If Limerick had proven to be Waterford’s nemesis in the 1930’s, defeating Waterford again in 1940 on their way to another All-Ireland, the 1940’s belonged to Cork who would win the All-Ireland four years running from 1941 to 1944 and again in 1946, defeating Waterford in 1943, 1946 and 1947.


By 1948 though, Waterford’s time had finally come. Defeating Clare by two points in the Munster semi-final, the margin was even narrower in the Munster final against Cork, Waterford prevailing by a score of 4-7 (19) to 3-9 (18). Galway were overcome in the All-Ireland semi-final, and Dublin – containing RTÉ broadcaster Seán Óg Ó Ceallacháin in the half-forward line – were well beaten, on a score of 6-7 (25) to 4-2 (14). Waterford had won the Liam McCarthy Cup at last. To add to the joy of 1948, the Minor team would win the county’s second Munster and All-Ireland titles, defeating Tipperary (3-6 to 0-3) and Kilkenny (3-8 to 4-2) respectively. Radio Telefís Éireann (RTÉ; Irish for Radio and Television of Ireland) is the national publicly-funded broadcaster of Ireland. ... Seán Óg Ó Ceallacháin, is a journalist, author and broadcaster and former sports star with Dublin and Eoghan Ruadh. ... Liam MacCarthy Cup The Liam McCarthy Cup is the name of the Cup that the top twelve hurling teams play for in the Guinness All-Ireland Senior Hurling Championship, the premier knockout competition in the game of hurling played in Ireland. ... The Kilkenny County Board of the Gaelic Athletic Association (Irish: Cummann Luthchleas Gael Coiste Contae Cill Chainnigh) or Kilkenny GAA is one of the 32 county boards of the GAA in Ireland, and is responsible for Gaelic Games in County Kilkenny. ...


Limerick relieved Waterford of their titles in the first defence in 1949, defeating them by five points in the Munster semi-final. The early 1950’s saw Waterford come up against Tipperary and Cork teams at the peak of their powers, and Waterford would not reach another Munster final until 1957.


By this time, Waterford had the nucleus of a team that would contest hurling’s major prizes with Tipperary and Kilkenny for the next six years. A close fought victory over Limerick in the semi-final (4-12 to 5-5) saw Waterford into the Munster final where they defeated a Cork team shorn of Christy Ring due to injury on a score of 1-11 (14) to 1-6 (9). Galway were once again defeated in the semi-final, and Kilkenny waited in the final. The game had a few unusual events. Kilkenny paraded around the pitch with sixteen players as British actor John Gregson was being recorded for his role in the film Rooney[1]. The game saw Amhrán na bhFiann being played at the start of the second half as the referee threw the ball in to start the game before the Artane Boys Band had started the anthem. Waterford led the match 1-6 to 1-5 at half-time and had extended that lead to six points with ten minutes to go, but Kilkenny overtook Waterford with two goals and a point to leave them winners on a score of 4-10 (22) to 3-12 (21). Nicholas Christopher Christy Ring (12 October 1920 - 2 March 1979) was a famous Irish sportsman who played hurling for Cork in the 1940s, 1950s and 1960s. ... For other uses, see Actor (disambiguation). ... John Gregson (15 March 1919 - 8 January 1975) was a British actor. ... Amhrán na bhFiann (IPA: ) is the national anthem of the Republic of Ireland. ...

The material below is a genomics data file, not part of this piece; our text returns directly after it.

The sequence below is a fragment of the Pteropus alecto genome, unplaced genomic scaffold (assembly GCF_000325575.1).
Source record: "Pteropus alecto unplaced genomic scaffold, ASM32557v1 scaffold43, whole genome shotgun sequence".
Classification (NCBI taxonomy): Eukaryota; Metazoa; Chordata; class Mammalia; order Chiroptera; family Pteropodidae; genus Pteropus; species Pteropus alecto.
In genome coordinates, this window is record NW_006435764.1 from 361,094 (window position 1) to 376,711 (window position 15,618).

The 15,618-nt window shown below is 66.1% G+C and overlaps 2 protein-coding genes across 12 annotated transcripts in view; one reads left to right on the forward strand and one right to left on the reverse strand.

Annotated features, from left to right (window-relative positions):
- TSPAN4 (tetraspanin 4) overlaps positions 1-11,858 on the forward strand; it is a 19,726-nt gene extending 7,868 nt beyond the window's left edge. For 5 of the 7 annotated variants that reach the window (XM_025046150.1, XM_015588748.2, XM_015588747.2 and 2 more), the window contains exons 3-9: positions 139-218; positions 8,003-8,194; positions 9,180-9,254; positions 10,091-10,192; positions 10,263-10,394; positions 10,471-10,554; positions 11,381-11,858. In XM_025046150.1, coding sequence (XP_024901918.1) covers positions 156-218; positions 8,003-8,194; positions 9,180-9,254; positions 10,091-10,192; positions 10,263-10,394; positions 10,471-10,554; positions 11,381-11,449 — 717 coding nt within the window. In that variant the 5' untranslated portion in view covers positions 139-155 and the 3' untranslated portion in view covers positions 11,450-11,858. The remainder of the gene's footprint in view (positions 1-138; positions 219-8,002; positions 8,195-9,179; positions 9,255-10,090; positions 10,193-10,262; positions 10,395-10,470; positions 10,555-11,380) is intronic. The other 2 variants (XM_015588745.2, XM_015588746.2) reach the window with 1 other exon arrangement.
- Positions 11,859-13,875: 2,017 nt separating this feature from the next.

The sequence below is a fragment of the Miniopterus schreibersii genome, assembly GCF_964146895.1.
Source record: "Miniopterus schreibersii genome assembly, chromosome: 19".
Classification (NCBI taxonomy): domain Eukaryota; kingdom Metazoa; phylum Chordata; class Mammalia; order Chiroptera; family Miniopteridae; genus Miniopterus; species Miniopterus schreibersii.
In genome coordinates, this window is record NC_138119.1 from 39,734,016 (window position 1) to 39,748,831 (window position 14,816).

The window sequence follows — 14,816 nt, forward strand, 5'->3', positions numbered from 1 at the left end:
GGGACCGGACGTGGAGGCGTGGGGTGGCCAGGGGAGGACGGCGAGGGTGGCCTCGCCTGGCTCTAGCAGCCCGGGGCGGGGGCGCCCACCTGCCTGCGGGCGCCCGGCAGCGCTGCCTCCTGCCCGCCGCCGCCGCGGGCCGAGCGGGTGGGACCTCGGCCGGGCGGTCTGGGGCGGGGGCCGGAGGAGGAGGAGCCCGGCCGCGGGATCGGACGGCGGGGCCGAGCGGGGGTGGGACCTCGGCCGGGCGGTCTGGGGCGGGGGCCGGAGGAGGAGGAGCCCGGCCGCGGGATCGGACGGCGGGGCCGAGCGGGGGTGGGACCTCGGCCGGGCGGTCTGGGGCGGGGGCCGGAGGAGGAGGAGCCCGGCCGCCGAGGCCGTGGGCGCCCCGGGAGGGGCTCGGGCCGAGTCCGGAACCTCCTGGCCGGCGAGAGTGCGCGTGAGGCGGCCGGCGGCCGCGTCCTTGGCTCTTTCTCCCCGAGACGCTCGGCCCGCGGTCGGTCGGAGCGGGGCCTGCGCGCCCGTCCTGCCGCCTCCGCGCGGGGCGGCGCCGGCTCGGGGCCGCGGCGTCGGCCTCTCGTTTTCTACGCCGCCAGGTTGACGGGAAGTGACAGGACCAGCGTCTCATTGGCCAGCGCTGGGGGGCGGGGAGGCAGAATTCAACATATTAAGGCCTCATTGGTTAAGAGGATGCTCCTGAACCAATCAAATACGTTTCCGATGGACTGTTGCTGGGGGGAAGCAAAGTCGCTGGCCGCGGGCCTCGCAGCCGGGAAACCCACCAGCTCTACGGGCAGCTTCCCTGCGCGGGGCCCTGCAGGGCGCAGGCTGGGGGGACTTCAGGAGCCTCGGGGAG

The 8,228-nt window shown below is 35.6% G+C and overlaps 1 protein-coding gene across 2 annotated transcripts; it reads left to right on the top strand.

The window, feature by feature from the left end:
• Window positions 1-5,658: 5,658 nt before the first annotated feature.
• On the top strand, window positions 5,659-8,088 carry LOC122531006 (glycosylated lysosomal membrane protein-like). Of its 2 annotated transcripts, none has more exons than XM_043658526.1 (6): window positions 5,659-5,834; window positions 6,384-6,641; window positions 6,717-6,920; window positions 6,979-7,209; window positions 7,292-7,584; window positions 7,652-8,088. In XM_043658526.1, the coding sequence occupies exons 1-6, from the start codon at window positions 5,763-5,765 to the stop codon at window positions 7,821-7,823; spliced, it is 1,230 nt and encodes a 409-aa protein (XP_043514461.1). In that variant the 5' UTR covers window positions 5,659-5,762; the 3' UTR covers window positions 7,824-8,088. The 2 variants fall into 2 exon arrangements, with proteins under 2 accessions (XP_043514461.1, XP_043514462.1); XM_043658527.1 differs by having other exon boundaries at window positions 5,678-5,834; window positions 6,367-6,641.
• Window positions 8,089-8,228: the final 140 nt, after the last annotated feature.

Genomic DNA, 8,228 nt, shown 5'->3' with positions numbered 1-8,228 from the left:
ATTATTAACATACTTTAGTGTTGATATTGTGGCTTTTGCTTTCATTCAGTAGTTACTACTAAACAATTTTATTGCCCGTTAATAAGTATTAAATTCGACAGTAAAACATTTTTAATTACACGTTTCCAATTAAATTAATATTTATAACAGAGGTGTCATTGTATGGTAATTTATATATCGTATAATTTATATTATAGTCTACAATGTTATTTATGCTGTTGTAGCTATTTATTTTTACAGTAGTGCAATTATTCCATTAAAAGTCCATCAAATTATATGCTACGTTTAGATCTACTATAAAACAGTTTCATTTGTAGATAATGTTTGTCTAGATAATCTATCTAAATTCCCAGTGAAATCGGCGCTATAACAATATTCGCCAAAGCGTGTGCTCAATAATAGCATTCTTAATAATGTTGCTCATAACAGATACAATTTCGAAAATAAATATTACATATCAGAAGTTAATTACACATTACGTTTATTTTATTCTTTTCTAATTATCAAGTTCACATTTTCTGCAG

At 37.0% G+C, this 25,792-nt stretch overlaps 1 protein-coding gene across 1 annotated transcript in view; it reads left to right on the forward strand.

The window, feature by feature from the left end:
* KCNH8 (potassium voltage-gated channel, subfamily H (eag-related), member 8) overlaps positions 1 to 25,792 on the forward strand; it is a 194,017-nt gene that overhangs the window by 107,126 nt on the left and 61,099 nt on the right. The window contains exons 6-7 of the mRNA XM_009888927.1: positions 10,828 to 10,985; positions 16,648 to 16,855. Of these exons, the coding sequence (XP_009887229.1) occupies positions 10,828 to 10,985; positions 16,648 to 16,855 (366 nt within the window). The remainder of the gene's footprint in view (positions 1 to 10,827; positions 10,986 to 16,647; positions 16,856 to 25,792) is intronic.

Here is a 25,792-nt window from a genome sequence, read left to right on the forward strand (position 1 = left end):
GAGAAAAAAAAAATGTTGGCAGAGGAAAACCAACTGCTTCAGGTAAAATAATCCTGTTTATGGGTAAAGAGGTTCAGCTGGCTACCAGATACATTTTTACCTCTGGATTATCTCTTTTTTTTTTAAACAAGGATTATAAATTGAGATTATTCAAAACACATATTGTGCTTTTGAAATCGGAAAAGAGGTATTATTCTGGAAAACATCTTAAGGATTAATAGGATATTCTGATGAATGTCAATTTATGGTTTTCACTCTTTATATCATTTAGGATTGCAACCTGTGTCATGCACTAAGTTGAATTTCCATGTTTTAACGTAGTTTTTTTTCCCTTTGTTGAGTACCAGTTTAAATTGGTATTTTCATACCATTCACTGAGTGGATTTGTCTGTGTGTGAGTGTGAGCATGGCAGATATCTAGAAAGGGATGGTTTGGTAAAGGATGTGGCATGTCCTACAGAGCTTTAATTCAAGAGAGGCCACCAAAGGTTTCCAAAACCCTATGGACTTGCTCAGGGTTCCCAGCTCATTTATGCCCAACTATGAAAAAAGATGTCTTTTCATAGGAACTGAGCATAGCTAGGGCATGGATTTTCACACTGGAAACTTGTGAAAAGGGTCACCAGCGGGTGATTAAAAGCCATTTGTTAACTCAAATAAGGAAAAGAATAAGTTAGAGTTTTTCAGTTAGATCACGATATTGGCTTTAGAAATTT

1958 was the first year Waterford won through to the Munster final having won it the previous year, a win over Kerry setting up the shot at a repeat victory. However, Tipperary were convincing winners on a score of 4-12 (24) to 1-5 (8). Tipperary would also defeat Waterford in the county’s second National Hurling League final appearance in 1959 by seven points. Galway were the first opponents in that year’s Munster championship, and the Tribesmen were well beaten, 7-11 (32) to 0-8. Tipperary were waiting in the semi-final, where they choose to play against a stiff first-half breeze. Waterford took full advantage of this, scoring 8-2 in the first half without reply, and eventually winning 9-3 (30) to 3-4 (13). The county’s fourth Munster title was secured with a three point win over Cork in Thurles. In the All-Ireland final, Kilkenny would make life difficult for Waterford with a string of goals, and with minutes remaining Waterford found themselves in the incredible position of having outscored Kilkenny by seven yet still being three points behind. But Seamus Power’s late goal ensured a draw, 1-17 to 5-5. Waterford did not repeat those mistakes in the replay, securing the county’s second All-Ireland title, 3-12 (21) to 1-10 (13).


Tipperary got their revenge in the 1960 Munster semi-final for the remarkable scoreline the previous year, and they continued to make life hard for Waterford in 1961, beating Waterford in that year’s League final by 6-6 (24) to 4-9 (21). Cork defeated Waterford in the 1961 Munster championship, and while wins over Clare and Cork saw Waterford into the 1962 final, Tipperary hammered Waterford by 20 points to secure a third successive Munster title. The 1963 League final against Tipperary – the ‘Home’ final as the winners were due to meet New York for the title proper – was much closer, with Waterford winning a thrilling match by 2-15 (21) to 4-7. There was to be no such free-scoring the 1963 Munster final though, reached after a six point in over Limerick in the semi-final., Waterford edging a tense affair by 0-11 to 0-8, a result that would be Tipperary’s only senior championship defeat between 1961 and 1965, effectively denying them a 'five-in-a-row'. In the All-Ireland final, Kilkenny were inspired by a 14 point haul from Eddie Keher to a 4-17 (29) to 6-8 (26) victory. There was some consolation for Waterford in the National Hurling League final ‘proper’, where after a scare in a drawn first game (3-6 to 3-6) Waterford won the replay against New York by 3-10 (19) to 1-10 (13). The New York County Board of the Gaelic Athletic Association (GAA), or New York GAA, is one of the county boards of the GAA in outside Ireland, and is responsible for Gaelic Games in the New York metropolitan area. ... Edward Peter (Eddie) Keher (born November 11, 1941) is a former Irish sportsperson who played hurling for Kilkenny and has gained iconic status in the sport. ...